Title: The Last Time I Lied
Author: Riley Sager
Genre: Suspense, Mystery, Thriller
Publication Date: July 3, 2018
Rating: ⭐⭐⭐⭐⭐ (5 stars)
Two Truths and a Lie. The girls played it all the time in their tiny cabin at Camp Nightingale. Vivian, Natalie, Allison, and first-time camper Emma Davis, the youngest of the group. The games ended when Emma sleepily watched the others sneak out of the cabin in the dead of night. The last she–or anyone–saw of them was Vivian closing the cabin door behind her, hushing Emma with a finger pressed to her lips.
Now a rising star in the New York art scene, Emma turns her past into paintings–massive canvases filled with dark leaves and gnarled branches that cover ghostly shapes in white dresses. The paintings catch the attention of Francesca Harris-White, the socialite and wealthy owner of Camp Nightingale. When Francesca implores her to return to the newly reopened camp as a painting instructor, Emma sees an opportunity to try to find out what really happened to her friends.
Yet it’s immediately clear that all is not right at Camp Nightingale. Already haunted by memories from fifteen years ago, Emma discovers a security camera pointed directly at her cabin, mounting mistrust from Francesca and, most disturbing of all, cryptic clues Vivian left behind about the camp’s twisted origins. As she digs deeper, Emma finds herself sorting through lies from the past while facing threats from both man and nature in the present. And the closer she gets to the truth about Camp Nightingale, the more she realizes it may come at a deadly price.
“Two truths and a lie, ladies. I’ll start.”
If you like campy horror movies and slasher films and haven’t checked out Riley Sager’s work yet … what are you doing with your life?
Final Girls was one of my most fun reads of 2017, and I was so excited to hear that Sager’s follow-up novel, The Last Time I Lied, would be in a similar vein, this time tackling all the summer camp horror movie tropes you never knew you needed in thriller novel form.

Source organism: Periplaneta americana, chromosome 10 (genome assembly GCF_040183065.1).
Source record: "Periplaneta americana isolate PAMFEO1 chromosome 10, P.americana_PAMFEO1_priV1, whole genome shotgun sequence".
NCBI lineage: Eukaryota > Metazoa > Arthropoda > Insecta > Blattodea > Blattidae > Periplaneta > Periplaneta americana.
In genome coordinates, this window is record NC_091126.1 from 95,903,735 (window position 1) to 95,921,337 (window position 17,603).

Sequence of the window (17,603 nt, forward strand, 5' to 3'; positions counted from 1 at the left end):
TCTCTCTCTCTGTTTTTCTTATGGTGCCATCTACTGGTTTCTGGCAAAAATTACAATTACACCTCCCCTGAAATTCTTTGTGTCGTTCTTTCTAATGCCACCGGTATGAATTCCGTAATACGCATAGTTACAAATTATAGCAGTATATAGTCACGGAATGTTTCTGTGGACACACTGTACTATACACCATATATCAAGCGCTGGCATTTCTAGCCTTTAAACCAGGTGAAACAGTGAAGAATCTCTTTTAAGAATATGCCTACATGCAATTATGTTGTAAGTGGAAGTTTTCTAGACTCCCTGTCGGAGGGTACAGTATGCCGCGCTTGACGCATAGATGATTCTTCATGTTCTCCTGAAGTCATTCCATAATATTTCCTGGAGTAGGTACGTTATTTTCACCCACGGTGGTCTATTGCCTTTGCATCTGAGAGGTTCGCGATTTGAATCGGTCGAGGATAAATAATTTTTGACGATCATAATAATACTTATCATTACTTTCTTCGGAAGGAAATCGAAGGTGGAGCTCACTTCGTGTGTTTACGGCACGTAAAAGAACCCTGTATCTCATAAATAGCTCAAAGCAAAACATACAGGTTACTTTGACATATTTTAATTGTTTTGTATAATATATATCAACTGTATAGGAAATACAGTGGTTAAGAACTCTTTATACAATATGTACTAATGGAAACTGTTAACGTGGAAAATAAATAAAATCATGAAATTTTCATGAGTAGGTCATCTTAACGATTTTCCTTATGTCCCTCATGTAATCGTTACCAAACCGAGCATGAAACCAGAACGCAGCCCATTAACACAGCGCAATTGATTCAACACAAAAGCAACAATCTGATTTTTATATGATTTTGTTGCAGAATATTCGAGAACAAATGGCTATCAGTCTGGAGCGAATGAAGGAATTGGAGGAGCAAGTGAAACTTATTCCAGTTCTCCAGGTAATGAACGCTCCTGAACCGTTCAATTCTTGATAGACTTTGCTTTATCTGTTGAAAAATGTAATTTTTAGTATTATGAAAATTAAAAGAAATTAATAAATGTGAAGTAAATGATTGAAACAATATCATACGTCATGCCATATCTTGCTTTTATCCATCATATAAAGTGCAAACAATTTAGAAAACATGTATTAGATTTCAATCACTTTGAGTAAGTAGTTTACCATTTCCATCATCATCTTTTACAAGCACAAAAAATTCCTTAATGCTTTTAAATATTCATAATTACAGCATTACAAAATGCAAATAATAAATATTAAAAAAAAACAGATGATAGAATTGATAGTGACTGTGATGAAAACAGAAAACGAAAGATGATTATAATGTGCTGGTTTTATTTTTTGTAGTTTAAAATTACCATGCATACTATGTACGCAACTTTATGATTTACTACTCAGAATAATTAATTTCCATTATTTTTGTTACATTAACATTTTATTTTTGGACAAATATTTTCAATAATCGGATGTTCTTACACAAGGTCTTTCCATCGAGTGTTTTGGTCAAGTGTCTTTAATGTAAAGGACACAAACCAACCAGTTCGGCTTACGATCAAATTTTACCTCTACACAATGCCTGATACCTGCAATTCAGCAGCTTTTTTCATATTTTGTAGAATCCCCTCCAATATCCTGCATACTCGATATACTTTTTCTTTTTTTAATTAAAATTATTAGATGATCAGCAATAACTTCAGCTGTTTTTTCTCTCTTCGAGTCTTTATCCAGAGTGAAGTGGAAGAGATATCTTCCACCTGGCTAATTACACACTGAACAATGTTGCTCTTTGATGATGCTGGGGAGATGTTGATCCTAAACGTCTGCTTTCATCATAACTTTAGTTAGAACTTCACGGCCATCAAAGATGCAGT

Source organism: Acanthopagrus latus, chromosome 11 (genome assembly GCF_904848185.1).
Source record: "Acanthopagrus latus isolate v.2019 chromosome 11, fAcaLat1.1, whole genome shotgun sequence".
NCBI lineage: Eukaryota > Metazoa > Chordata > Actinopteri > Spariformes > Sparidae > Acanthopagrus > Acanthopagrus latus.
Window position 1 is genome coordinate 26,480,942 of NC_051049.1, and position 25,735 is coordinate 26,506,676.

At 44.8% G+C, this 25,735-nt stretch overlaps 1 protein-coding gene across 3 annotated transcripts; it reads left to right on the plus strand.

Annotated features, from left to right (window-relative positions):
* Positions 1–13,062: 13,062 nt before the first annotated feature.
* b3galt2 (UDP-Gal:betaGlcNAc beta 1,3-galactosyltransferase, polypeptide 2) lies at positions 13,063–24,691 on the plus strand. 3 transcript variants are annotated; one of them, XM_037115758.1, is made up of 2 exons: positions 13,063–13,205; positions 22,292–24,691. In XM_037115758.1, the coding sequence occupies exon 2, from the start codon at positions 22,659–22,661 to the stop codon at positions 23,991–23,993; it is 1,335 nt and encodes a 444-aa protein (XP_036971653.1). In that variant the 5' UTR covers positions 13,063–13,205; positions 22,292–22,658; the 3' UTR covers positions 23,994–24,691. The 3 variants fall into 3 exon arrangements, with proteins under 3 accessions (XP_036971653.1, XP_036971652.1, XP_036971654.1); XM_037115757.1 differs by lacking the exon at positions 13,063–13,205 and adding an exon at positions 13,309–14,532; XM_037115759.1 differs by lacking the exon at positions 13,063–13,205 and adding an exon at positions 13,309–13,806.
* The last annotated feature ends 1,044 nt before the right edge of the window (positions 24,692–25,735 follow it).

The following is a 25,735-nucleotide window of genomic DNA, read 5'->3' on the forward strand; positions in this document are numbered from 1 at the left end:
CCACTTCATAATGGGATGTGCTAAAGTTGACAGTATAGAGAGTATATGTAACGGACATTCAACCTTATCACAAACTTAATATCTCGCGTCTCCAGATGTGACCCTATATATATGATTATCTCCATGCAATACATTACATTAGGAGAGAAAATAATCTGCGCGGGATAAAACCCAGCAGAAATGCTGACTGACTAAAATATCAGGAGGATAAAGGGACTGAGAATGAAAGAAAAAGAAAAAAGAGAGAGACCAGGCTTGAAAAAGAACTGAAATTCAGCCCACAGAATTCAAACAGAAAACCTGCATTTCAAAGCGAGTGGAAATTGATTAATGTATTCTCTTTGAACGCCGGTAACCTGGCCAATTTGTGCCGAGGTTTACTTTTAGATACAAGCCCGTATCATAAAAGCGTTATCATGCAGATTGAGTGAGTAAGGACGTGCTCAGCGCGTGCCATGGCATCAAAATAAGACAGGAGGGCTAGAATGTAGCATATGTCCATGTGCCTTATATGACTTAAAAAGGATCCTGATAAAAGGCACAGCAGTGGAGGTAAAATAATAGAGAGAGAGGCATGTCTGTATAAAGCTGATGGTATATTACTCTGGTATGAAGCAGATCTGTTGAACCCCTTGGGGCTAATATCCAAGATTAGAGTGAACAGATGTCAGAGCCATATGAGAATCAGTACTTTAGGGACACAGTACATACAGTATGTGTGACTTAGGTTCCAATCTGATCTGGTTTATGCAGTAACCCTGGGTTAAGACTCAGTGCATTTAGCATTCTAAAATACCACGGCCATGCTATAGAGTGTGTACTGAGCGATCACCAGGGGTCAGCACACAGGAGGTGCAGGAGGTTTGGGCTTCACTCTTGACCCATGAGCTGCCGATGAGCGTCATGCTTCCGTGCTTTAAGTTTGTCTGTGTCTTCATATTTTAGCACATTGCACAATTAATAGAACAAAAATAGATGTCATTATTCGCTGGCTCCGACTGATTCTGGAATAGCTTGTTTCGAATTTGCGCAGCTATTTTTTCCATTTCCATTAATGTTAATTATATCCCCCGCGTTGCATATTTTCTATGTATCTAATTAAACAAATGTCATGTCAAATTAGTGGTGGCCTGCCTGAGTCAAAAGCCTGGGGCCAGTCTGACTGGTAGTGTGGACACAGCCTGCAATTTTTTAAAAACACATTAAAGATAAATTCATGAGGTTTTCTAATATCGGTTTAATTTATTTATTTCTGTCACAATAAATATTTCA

I loved our protagonist, Emma, and found myself so invested in her journey. She’s such an intriguing main character, so thoroughly haunted by what happened in the past for reasons that aren’t revealed until deep into the novel. Even though her coping mechanisms paint her as the tortured artist stuck in the past, she’s a force to be reckoned with from page one. You can’t help but root for her determination to face her demons and unveil the truth, even when subtlety is far from her specialty. I was also pleasantly surprised by the romantic plot line, which usually falls flat for me when it comes to thrillers. This time around, though, it wasn’t in-your-face but still managed to keep me on the edge of my seat.
The strongest part of the novel is the eerie and isolated atmosphere of the woods surrounding Camp Nightingale. It’s the perfect backdrop for a mystery that will give you goosebumps. Sager refuses to shy from slasher movie stereotypes and even depends on them to evoke the cinematic visuals that bring his story to life. Somehow all the trope-y details like campfire ghost stories and the creepy groundskeeper never feel too cliché; they only build the suspense and add to the already spine-tingling mood. I especially loved the reoccurring motif of the Two Truths and a Lie game, which takes on unexpected significance and brings together so many different aspects of the storyline. It’s so easy to immerse yourself in the atmosphere and see it all unfolding right in front of you.